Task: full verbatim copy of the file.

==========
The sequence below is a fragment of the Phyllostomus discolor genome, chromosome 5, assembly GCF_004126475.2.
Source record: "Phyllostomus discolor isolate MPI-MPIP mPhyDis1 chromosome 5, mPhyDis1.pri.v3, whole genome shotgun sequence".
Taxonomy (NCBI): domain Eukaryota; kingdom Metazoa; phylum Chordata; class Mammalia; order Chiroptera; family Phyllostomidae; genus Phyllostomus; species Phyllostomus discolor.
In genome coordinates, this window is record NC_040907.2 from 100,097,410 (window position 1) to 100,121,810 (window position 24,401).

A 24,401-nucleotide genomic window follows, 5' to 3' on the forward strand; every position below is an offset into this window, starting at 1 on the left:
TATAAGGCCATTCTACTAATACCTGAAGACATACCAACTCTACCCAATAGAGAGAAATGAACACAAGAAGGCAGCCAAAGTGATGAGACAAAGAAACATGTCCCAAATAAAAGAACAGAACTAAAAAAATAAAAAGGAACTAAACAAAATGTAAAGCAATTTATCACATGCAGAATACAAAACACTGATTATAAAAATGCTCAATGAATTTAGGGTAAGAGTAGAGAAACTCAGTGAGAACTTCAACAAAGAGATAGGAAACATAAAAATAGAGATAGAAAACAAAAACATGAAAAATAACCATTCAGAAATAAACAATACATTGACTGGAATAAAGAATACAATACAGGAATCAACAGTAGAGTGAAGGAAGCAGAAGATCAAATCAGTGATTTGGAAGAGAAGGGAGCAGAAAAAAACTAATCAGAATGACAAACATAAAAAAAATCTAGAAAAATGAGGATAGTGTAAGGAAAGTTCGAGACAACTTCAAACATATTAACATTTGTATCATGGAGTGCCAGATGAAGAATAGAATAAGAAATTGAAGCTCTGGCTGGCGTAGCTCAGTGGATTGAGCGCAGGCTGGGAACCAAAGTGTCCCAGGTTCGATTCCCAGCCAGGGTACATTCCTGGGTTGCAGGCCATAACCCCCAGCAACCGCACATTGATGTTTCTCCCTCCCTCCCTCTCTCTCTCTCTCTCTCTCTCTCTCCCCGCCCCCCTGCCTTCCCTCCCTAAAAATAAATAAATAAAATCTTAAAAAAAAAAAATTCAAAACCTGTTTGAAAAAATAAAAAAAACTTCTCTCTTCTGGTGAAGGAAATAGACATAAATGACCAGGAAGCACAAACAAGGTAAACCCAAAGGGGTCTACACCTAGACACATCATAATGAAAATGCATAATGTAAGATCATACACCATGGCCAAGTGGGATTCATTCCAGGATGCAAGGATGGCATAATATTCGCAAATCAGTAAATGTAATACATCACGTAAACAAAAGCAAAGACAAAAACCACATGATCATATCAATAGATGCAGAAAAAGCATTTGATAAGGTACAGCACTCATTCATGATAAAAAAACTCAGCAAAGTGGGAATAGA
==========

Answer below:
The sequence below is a fragment of the Phyllostomus discolor genome, chromosome 5, assembly GCF_004126475.2.
Source record: "Phyllostomus discolor isolate MPI-MPIP mPhyDis1 chromosome 5, mPhyDis1.pri.v3, whole genome shotgun sequence".
Taxonomy (NCBI): domain Eukaryota; kingdom Metazoa; phylum Chordata; class Mammalia; order Chiroptera; family Phyllostomidae; genus Phyllostomus; species Phyllostomus discolor.
In genome coordinates, this window is record NC_040907.2 from 100,097,410 (window position 1) to 100,121,810 (window position 24,401).

A 24,401-nucleotide genomic window follows, 5' to 3' on the forward strand; every position below is an offset into this window, starting at 1 on the left:
TATAAGGCCATTCTACTAATACCTGAAGACATACCAACTCTACCCAATAGAGAGAAATGAACACAAGAAGGCAGCCAAAGTGATGAGACAAAGAAACATGTCCCAAATAAAAGAACAGAACTAAAAAAATAAAAAGGAACTAAACAAAATGTAAAGCAATTTATCACATGCAGAATACAAAACACTGATTATAAAAATGCTCAATGAATTTAGGGTAAGAGTAGAGAAACTCAGTGAGAACTTCAACAAAGAGATAGGAAACATAAAAATAGAGATAGAAAACAAAAACATGAAAAATAACCATTCAGAAATAAACAATACATTGACTGGAATAAAGAATACAATACAGGAATCAACAGTAGAGTGAAGGAAGCAGAAGATCAAATCAGTGATTTGGAAGAGAAGGGAGCAGAAAAAAACTAATCAGAATGACAAACATAAAAAAAATCTAGAAAAATGAGGATAGTGTAAGGAAAGTTCGAGACAACTTCAAACATATTAACATTTGTATCATGGAGTGCCAGATGAAGAATAGAATAAGAAATTGAAGCTCTGGCTGGCGTAGCTCAGTGGATTGAGCGCAGGCTGGGAACCAAAGTGTCCCAGGTTCGATTCCCAGCCAGGGTACATTCCTGGGTTGCAGGCCATAACCCCCAGCAACCGCACATTGATGTTTCTCCCTCCCTCCCTCTCTCTCTCTCTCTCTCTCTCTCTCCCCGCCCCCCTGCCTTCCCTCCCTAAAAATAAATAAATAAAATCTTAAAAAAAAAAAATTCAAAACCTGTTTGAAAAAATAAAAAAAACTTCTCTCTTCTGGTGAAGGAAATAGACATAAATGACCAGGAAGCACAAACAAGGTAAACCCAAAGGGGTCTACACCTAGACACATCATAATGAAAATGCATAATGTAAGATCATACACCATGGCCAAGTGGGATTCATTCCAGGATGCAAGGATGGCATAATATTCGCAAATCAGTAAATGTAATACATCACGTAAACAAAAGCAAAGACAAAAACCACATGATCATATCAATAGATGCAGAAAAAGCATTTGATAAGGTACAGCACTCATTCATGATAAAAAAACTCAGCAAAGTGGGAATAGA